Cynthia Daily and her partner used donated sperm to conceive a baby seven years ago, and they hoped that one day their son would meet some of his half siblings – a sort of extended family. Ms Daily searched a web-based registry for other children with the same father and created an online group to track them. There are now 150 children, all conceived with sperm from one donor and more are on their way.
As more women use artificial insemination, oversized groups of donor siblings are starting to appear. Ms Daily’s group is among the largest, but many others with 50 or more half siblings are appearing on websites and in chat groups, where sperm donors are tagged with unique identifying numbers.
This may not be news to readers of BioEdge, but it has finally reached the pages of the New York Times in a recent feature which highlights growing concern among donors, medical experts and parents. There are a number of hazards to having so many children fathered by the same donors, including the possibility that genes for rare diseases could spread more widely, and increased odds of accidental incest between half sisters and half brothers, who often live close to one another.
“My daughter knows her donor’s number for this very reason,” the mother of a teenager conceived using sperm donation in California – who asked not to be identified to protect her daughter’s privacy – told the New York Times. “She’s been in school with numerous kids who were born through donors. She’s had crushes on boys who are donor children.”. Critics say fertility clinics and sperm banks earn huge profits by allowing too many children to be conceived with sperm from popular donors, and that families should be given more information on the health of donors and the children conceived with their sperm. They are also calling for legal limits on the number of children conceived using the same donor’s sperm and a re-evaluation of the anonymity that cloaks many donors.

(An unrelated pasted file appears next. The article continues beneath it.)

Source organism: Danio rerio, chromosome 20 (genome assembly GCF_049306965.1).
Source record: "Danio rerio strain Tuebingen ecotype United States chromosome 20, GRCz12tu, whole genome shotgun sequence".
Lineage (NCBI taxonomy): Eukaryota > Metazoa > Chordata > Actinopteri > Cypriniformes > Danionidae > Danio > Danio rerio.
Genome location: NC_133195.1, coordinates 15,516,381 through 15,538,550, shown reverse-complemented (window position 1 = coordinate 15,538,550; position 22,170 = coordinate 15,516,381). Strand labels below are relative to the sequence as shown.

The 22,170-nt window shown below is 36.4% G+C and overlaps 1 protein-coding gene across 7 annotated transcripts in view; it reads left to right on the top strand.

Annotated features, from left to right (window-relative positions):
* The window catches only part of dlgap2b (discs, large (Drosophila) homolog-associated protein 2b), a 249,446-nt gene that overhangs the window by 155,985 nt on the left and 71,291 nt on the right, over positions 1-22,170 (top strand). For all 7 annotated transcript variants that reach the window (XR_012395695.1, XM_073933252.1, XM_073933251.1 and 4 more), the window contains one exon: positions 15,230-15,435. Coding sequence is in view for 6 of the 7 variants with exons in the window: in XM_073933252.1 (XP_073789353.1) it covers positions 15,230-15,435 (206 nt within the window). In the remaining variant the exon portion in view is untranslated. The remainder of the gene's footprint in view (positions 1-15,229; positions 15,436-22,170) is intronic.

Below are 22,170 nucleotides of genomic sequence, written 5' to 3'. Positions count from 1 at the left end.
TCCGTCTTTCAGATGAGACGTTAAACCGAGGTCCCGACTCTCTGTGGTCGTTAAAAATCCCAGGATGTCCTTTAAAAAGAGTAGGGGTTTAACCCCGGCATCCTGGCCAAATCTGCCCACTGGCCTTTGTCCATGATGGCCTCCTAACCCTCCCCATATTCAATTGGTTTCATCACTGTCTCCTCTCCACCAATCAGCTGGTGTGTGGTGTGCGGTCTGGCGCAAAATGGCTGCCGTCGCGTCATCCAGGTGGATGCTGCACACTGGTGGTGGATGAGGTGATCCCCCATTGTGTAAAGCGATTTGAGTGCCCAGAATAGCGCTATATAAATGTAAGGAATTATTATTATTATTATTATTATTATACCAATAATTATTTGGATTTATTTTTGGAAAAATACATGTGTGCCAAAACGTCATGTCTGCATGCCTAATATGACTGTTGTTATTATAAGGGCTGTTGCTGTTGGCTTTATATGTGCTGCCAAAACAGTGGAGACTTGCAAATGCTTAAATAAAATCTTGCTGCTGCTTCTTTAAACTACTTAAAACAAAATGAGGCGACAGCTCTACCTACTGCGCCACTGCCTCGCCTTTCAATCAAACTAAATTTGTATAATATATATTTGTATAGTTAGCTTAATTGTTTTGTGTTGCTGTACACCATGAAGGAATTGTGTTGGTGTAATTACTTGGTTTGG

“We have more rules that go into place when you buy a used car than when you buy sperm,” said Debora L. Spar, of Barnard College and author of “The Baby Business: How Money, Science and Politics Drive the Commerce of Conception.”
Wendy Kramer, founder of the Donor Sibling Registry, had her son via a sperm donor and founded the registry in 2000 to bring together so-called “donor families”. She said that some sperm banks in the US have treated donor families unethically and that new legislation is in order. “Just as it’s happened in many other countries around the world,” she said, “we need to publicly ask the questions ‘What is in the best interests of the child to be born?’ and ‘Is it fair to bring a child into the world who will have no access to knowing about one half of their genetics, medical history and ancestry?’ These sperm banks are keeping donors anonymous, making women babies and making a lot of money. But nowhere in that formula is doing what’s right for the donor families.” ~ New York Times, Sep 5